Gas Prices Hurt Drivers’ Pockets, But Optimism Stays

On May 3rd, 2021, gas prices began to rise in the United States. This has caused some panic amongst drivers, all because of the increased activity of Americans; and the recent developments of Russia aren’t helping. According to, gas prices for the past decade in the United States have lingered around 2 dollars a gallon. However, since 2021, gas prices have begun to skyrocket. In the North East states, like New York and Connecticut, gas prices are at an average of $4.50. In the West, like California, it’s up to about $5.75. These changes in gas prices have mixed feelings from a large variety of people. A large reason for this is not only the increase in travel by Americans with the recent relaxation in Covid-19 regulations, but also the fact that the US is trying to help Ukraine by placing sanctions on Russia, one of the largest countries in the oil and gasoline industries.

A lot of people take issue with the increase in gas prices, but most of these same people understand the reasoning behind it, and try to stay positive despite the damage done to their own pockets. In one interview with the sister of Torri-Ann Osbourne, Tracy-Ann Waite said that “It’s a pain. I used to only have to get gas maybe twice a month, and now I have to get gas every week. It went from being about $55 to fill up my tank, and now it’s $75!…” However, despite the display of anger and annoyance, Tracy-Ann says that “I’m trying to keep positive.” This perspective is coming from someone who used to drive alot before working a mail carrier job. Since this recent price increase, she says, “I’m just trying to do my best to not have to drive as much…” Overall, while some people might not see the impact it has on Russia, the impact it has on the people in America is clear.

In another interview with Mr. Callahan, a Journalism and AP Research teacher at AFHHS, he expresses his views on the topic. He says that “I don’t like spending all that money to fill up gas when I’m used to spending a lot less, in one sense. But in the other sense, I feel like in a way, doing our part in a small way to help the Ukrainian people. The reason why we’re paying so much in gas is because we aren’t buying Russian oil, and that’s good because I don’t want to give my money to Russia.” In this interview, the perspective of disliking the gas price change, but being more accepting of it is reiterated. Mr. Callahan makes it clear that these changes are impacting him as well, but he keeps a positive attitude about it. He wants to help Ukraine in any little way he can, and if paying more in gas helps to avoid Russia gaining money from their oil, so be it.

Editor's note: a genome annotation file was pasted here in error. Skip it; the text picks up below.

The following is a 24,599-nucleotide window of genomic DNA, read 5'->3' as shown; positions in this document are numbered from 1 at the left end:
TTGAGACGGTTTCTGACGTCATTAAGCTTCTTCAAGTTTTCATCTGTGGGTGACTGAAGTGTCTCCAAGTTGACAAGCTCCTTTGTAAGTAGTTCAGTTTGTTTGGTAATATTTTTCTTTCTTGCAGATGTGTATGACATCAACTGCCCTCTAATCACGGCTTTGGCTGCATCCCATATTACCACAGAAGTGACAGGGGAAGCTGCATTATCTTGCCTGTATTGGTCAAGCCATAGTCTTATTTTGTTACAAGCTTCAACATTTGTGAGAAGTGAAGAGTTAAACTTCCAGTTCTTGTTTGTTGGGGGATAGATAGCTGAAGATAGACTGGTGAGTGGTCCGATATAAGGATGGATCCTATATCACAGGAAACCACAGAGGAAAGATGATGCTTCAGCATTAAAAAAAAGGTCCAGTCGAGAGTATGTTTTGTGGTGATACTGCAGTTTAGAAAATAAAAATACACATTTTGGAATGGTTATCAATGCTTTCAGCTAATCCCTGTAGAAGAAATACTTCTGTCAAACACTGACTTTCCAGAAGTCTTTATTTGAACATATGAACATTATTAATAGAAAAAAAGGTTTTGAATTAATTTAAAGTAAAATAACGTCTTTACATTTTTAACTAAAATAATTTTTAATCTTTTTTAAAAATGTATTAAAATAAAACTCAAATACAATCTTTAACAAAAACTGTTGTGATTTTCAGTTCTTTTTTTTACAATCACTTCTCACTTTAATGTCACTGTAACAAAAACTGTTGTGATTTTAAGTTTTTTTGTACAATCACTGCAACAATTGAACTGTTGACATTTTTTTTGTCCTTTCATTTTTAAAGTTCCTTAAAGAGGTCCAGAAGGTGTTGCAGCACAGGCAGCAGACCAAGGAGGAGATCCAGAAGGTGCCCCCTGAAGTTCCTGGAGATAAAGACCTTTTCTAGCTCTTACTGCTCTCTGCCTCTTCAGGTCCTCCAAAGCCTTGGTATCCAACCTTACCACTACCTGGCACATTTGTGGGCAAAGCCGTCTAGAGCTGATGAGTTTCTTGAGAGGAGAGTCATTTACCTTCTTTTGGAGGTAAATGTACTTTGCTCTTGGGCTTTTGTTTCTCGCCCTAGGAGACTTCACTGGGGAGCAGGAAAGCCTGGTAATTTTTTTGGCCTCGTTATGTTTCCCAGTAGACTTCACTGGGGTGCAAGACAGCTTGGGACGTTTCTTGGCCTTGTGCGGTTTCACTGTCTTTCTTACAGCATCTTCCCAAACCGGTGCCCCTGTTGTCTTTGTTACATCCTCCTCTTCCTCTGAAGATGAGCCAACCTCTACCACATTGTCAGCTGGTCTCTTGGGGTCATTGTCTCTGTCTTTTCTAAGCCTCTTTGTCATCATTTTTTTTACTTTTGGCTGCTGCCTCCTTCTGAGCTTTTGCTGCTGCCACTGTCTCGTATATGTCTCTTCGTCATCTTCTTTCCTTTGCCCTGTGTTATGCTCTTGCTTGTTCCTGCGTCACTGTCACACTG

Lastly, from the perspective of Dean Brown, the academic dean at AFHHS, he brings to light another comparison pertaining to the gas prices. He says that “it’s unfortunate that they are increasingly high, but in a larger context, the prices of gas in America have been relatively low, so prices now are kind of matching historical prices of gas in europe. I also think making sure that we’re not supporting any Russian exports is important.” This reveals that while the support against Russia is the major factor in people’s acceptance of the gas prices, from a historical perspective, it also becomes understandable. He feels like the increase in prices is simply aimed at matching what the prices are in other European countries. 

Overall, the increased and rising gas prices have a large impact on everyone. The opinions of people who are affected by this vary, but the general opinion seems to be that while people don’t like the increased prices, they understand the reasoning behind it, and want to support Ukraine more than spend less on gas, keeping a positive outlook on the whole situation.